Conduct↦Quality and Risk↦Risk Review↦Re-Evaluation
What is it? Why is it important?
During risk reviews, risk control-measures are re-evaluated in order to ensure that they remain effective and whether new or additional measures are required.
Questions to ask during a risk review:
- Have new unanticipated risks been identified?
- Have old risks become less relevant?
- Do current risk control-measures remain effective or must they be replaced or improved?
- Are risk-control measures still relevant with respect to emerging knowledge and expertise?
- Is study staff up-to-date and trained on current risk control-measures?
Risk review is an interactive process between those implementing risk control-measures, and those deciding what control-measures to implement.
Only with a communicative feedback loop can it be guaranteed that quality control-measures remain appropriate and effective.
What do I need to do?
As a SP-INV or Site-INV implementing the SP-INV's risk strategy, perform regular risk reviews:
- Collect regular staff feedback and re-evaluate the robustness of current Quality Control (QC) measures (e.g. monitoring, process verification and training)
- Decide whether risk control-measures must be adapted, improved, or even deleted
- Keep vigilance regarding deviations from predefined risk tolerance limits
- Trigger automatic risk reviews
- If a risk deviates from predefined quality tolerance limits
- When implementing new risk control-measures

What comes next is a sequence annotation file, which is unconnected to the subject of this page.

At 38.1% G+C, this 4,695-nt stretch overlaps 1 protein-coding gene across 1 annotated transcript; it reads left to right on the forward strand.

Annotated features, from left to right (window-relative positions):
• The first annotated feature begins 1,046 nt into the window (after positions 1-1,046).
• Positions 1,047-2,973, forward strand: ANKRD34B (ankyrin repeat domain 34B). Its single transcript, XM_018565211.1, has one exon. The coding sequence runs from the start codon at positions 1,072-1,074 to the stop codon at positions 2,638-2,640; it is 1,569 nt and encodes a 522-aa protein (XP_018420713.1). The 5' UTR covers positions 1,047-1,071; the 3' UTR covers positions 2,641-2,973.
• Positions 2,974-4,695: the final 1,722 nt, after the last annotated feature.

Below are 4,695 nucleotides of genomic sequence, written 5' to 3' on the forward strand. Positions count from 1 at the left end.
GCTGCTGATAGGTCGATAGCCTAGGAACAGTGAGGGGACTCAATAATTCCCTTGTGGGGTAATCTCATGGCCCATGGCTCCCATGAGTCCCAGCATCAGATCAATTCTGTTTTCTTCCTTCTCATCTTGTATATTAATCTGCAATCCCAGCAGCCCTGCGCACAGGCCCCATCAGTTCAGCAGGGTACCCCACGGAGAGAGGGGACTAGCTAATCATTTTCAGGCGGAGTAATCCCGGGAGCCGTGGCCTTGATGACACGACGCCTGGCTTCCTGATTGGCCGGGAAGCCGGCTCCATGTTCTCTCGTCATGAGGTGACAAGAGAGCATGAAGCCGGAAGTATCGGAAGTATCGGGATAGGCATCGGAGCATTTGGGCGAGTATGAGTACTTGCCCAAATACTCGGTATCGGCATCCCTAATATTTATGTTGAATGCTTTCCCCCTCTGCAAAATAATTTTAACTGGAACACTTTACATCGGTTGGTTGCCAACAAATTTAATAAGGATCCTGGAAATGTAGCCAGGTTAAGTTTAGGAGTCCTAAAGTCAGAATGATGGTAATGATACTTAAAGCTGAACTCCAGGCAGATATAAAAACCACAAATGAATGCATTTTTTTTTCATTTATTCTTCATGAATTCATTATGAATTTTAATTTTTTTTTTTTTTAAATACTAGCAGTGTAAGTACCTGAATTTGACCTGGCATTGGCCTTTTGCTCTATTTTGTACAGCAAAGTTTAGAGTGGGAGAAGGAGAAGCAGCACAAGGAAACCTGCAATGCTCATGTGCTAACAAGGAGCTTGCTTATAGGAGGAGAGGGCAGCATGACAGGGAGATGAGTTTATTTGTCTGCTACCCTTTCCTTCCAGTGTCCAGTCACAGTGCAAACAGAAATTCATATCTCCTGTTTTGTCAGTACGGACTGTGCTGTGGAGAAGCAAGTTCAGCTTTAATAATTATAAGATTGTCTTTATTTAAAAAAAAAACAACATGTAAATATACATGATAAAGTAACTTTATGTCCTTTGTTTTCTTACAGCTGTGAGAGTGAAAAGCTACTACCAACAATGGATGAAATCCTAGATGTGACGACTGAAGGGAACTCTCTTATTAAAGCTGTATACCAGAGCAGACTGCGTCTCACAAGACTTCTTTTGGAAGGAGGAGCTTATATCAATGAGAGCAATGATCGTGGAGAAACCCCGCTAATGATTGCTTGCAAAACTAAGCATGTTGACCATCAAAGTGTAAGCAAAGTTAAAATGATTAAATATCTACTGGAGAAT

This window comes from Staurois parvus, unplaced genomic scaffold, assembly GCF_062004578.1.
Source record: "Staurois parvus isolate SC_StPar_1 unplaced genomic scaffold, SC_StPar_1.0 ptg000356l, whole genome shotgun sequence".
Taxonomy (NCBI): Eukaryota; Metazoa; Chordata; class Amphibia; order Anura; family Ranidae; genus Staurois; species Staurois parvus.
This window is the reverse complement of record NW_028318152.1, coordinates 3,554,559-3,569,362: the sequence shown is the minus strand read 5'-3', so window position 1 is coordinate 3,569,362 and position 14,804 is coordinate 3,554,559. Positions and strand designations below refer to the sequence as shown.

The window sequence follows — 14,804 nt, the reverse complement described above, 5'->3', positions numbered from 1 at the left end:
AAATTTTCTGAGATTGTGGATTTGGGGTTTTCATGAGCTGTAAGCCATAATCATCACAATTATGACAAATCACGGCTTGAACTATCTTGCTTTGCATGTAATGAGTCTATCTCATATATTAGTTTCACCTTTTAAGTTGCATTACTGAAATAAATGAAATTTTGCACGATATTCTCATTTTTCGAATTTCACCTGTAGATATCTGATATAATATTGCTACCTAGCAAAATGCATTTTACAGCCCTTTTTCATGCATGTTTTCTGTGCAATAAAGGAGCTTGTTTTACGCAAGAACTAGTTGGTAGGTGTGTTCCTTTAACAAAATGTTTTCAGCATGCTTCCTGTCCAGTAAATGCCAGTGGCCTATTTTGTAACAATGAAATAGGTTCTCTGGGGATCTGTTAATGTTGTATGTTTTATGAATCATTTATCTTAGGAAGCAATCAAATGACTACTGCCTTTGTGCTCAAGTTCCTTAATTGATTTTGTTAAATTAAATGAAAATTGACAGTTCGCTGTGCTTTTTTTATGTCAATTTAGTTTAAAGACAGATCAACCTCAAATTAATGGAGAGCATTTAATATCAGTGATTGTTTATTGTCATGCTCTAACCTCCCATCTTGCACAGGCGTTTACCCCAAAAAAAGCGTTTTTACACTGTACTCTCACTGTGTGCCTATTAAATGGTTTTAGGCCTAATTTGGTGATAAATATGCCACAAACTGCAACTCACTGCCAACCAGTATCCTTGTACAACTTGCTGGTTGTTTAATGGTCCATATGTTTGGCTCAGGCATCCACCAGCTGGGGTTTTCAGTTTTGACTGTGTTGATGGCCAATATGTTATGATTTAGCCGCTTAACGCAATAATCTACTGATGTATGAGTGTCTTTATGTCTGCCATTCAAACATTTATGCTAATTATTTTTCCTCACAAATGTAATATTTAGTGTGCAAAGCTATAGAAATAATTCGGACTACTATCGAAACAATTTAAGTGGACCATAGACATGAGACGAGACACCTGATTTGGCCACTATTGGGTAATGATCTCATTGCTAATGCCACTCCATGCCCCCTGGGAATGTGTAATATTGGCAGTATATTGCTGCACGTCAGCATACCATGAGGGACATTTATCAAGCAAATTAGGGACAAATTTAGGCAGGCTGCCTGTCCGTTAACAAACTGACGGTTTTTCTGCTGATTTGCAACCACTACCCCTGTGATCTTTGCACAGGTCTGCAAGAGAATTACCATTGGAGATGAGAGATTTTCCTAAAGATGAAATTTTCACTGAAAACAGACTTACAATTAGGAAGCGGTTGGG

- Schedule regular staff meetings to discuss the risk management of the study and train staff accordingly
- Document the risk review in the Risk Assessment Form (RAF)
Example of a periodic risk review and its re-evaluation process
Protocol requirement: Lab analysis must be performed on fasting blood samples.
Risk: participants are not fasting
- 1st Control-measure: participant is informed at study inclusion regarding fasting state at blood draw
- 1st Periodic risk review: 25% of participants provide no fasting blood
- 1st Risk re-evaluation: 25% surpasses predefined tolerance limit of 10%. Control measures must be adapted
- 2nd Adaptation of control measures: Participants are reminded by SMS on the evening before blood draw regarding fasting state at blood draw
- 2nd Periodic risk review: 13% of participants provide no fasting blood
- 2nd Risk re-evaluation: 13% acceptable with given conditions. Additional risk control measures are not feasible or too costly if implemented
Where can I get help?
Your local CTU↧ can support you with experienced staff regarding this topic
Basel, Departement Klinische Forschung, CTU, dkf.unibas.ch
Lugano, Clinical Trials Unit, CTU-EOC, www.ctueoc.ch
Bern, Clinical Trials Unit, CTU, www.ctu.unibe.ch
Geneva, Clinical Research Center, CRC, crc.hug.ch
Lausanne, Clinical Research Center, CRC, www.chuv.ch
St. Gallen, Clinical Trials Unit, CTU, www.kssg.ch
Zürich, Clinical Trials Center, CTC, www.usz.ch
ICH GCP E6(R2) – see in particular guidelines
- 5.0 Quality management
- 5.0.3 Risk evaluation
- 5.0.6 Risk review
ISO 31000 – see in particular section
- Risk management: Principles and guidelines (access liable to costs)